COLUMBUS, Ohio (AP) — Ohioans ages 12-25 who receive the coronavirus vaccine can enter a new lottery making them eligible for five $100,000 college scholarships and 50 $10,000 scholarships, Gov. Mike DeWine announced Thursday in his latest effort to boost number of people vaccinated against COVID-19.
Details of the new Ohio Vax-to-College program will be announced soon, and is aimed at the group of Ohioans with the most room to grow in terms of receiving the vaccination, the Republican governor said.
Only 46% of Ohioans aged 12-25 statewide have received the initial dose of the vaccine, DeWine said. Receiving the vaccine is the best way for students to continue participating in sports from cross country to football and extracurriculars like theater and debate, he said. He reminded Ohioans that students who are vaccinated don't have to quarantine if they're exposed to someone with COIVD-19.
Vaccinations remain the state's ticket out of the pandemic, DeWine said.
"Keeping our children in school in person is a top priority for the state," he said. "It is a top priority for parents. It is a top priority for our schools, our teachers, our administrators."
The state has seen more than 42,000 cases of COVID among kids ages 5-17 in Ohio since mid-August, the governor said.
The incentive announcement came the same day the Ohio Hospital Association warned of a dire situation caused by increased coronavirus cases. In mid-July, one of every 100 hospital patients was being treated for COVID-19, the hospital association said. Today, that ratio is one patient out of six.
Virtually all Ohio patients hospitalized from the coronavirus today are unvaccinated, said Dr. Bruce Vanderhoff, the state health director.
Vax-to-School is the governor's latest effort to use a carrot approach to advancing the state's vaccination rate.
In a separate incentive program, state employees have been able to receive $100 for getting vaccinated, and their spouses could receive $25 if they also get vaccinated. More than 3,300 employees and 1,000 spouses have participated in that.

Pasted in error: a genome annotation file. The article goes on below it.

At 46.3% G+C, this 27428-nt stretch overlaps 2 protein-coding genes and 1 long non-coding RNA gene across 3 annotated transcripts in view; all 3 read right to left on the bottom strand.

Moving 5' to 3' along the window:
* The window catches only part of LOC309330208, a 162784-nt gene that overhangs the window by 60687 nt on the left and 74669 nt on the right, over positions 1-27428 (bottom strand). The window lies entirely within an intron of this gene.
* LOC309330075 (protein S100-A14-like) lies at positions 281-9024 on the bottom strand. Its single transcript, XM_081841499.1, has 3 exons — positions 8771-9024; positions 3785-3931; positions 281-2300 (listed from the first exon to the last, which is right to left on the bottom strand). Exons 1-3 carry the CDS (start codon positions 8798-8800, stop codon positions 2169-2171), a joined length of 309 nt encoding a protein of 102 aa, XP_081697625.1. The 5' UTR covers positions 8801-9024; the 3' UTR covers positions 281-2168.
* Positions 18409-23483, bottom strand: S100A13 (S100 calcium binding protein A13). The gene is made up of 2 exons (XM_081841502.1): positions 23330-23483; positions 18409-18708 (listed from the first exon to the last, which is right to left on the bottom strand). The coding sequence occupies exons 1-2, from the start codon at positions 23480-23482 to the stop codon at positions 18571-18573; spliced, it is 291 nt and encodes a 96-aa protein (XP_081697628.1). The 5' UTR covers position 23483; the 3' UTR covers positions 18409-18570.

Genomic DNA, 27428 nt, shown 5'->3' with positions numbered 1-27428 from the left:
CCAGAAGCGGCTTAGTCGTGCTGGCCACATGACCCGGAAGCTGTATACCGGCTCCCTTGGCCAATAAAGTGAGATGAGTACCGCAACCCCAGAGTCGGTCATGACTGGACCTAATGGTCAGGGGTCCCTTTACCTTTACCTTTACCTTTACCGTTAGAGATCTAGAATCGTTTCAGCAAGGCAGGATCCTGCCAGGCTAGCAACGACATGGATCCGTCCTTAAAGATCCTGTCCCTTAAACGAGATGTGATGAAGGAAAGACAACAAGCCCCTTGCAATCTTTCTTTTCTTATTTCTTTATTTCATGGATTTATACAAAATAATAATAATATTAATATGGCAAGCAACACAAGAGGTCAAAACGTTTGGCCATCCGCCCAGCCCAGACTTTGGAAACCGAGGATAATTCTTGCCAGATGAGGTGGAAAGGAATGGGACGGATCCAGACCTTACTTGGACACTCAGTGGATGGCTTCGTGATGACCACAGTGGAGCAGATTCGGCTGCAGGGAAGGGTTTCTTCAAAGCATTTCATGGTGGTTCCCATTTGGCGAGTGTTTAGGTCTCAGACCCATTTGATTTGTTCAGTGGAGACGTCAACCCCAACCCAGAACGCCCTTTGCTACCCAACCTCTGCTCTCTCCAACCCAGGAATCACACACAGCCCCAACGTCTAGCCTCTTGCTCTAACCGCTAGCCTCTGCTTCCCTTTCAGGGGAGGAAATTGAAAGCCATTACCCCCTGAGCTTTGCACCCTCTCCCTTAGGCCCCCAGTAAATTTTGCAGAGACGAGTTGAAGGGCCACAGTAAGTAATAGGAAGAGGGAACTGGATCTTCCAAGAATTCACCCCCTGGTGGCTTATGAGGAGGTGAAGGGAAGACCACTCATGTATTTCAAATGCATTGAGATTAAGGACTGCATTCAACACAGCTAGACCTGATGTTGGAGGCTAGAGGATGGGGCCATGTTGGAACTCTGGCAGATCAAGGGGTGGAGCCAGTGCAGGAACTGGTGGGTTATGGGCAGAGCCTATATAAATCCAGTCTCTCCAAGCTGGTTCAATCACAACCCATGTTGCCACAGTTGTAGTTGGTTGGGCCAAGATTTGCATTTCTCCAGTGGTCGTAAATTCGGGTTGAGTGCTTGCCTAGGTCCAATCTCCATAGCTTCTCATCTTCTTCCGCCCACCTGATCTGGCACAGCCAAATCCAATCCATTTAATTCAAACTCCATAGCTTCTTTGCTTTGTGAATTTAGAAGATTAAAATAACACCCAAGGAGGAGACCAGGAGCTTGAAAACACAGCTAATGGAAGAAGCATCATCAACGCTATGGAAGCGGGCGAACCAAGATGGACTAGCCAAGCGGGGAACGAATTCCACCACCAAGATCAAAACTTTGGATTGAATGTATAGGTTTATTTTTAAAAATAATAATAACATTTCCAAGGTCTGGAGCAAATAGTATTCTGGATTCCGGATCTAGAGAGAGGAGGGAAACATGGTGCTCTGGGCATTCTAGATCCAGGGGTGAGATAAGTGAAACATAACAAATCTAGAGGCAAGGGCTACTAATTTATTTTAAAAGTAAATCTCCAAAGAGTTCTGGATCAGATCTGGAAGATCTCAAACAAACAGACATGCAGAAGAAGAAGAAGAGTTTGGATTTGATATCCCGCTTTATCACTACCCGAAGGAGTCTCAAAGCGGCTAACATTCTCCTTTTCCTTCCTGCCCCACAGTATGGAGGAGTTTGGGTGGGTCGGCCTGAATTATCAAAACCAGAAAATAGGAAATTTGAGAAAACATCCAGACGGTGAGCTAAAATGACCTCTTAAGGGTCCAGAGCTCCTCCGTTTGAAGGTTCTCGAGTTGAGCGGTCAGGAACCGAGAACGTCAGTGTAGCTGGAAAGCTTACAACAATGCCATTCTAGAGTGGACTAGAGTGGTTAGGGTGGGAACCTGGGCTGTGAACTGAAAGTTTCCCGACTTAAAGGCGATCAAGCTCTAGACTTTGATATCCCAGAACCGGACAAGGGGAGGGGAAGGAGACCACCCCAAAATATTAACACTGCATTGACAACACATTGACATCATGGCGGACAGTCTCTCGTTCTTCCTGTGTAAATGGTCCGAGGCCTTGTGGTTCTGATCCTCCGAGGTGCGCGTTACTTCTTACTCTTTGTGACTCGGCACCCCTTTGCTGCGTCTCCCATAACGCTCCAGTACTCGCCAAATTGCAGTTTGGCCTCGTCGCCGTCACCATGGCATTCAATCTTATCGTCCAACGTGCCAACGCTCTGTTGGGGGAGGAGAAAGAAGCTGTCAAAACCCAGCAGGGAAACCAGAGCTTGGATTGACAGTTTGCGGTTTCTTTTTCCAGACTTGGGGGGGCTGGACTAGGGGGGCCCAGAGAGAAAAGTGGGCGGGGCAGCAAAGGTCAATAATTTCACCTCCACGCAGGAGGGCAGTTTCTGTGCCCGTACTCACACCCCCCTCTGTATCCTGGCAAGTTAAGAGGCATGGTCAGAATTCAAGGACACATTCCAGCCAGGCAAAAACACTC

DeWine launched the nationwide movement to offer financial incentives to individuals to receive the vaccine in May with Ohio's Vax-a-Million program, a lottery that awarded five $1 million prizes to adults and five full-ride college scholarships to children.
While the program generated excitement, it resulted in only a temporary rise in vaccinations before numbers fell again. In July, the governor suggested he might launch a more modest statewide incentive program, then put the idea on hold to urge the FDA to grant COVID-19 vaccinations full approval.
The governor argued the vaccinations' current emergency use authorization was fueling vaccine hesitancy. The FDA granted that full approval to the Pfizer vaccine last month, but Ohio's vaccination numbers have continued to lag.
Just over 53% of Ohioans have started the vaccine process as of Thursday, or about 6.2 million people, according to the state Health Department. Just under 50% have completed the process, or about 5.8 million people.
The seven-day rolling average of daily new cases in Ohio has risen over the past two weeks from 5,834.14 on Sept. 7 to 6,647.86 on Sept. 21, according to data collected by the Johns Hopkins University Center for Systems Science and Engineering.
Nearly all of the approximately 18,600 people hospitalized with COVID-19 this year were not fully vaccinated, the governor said last month.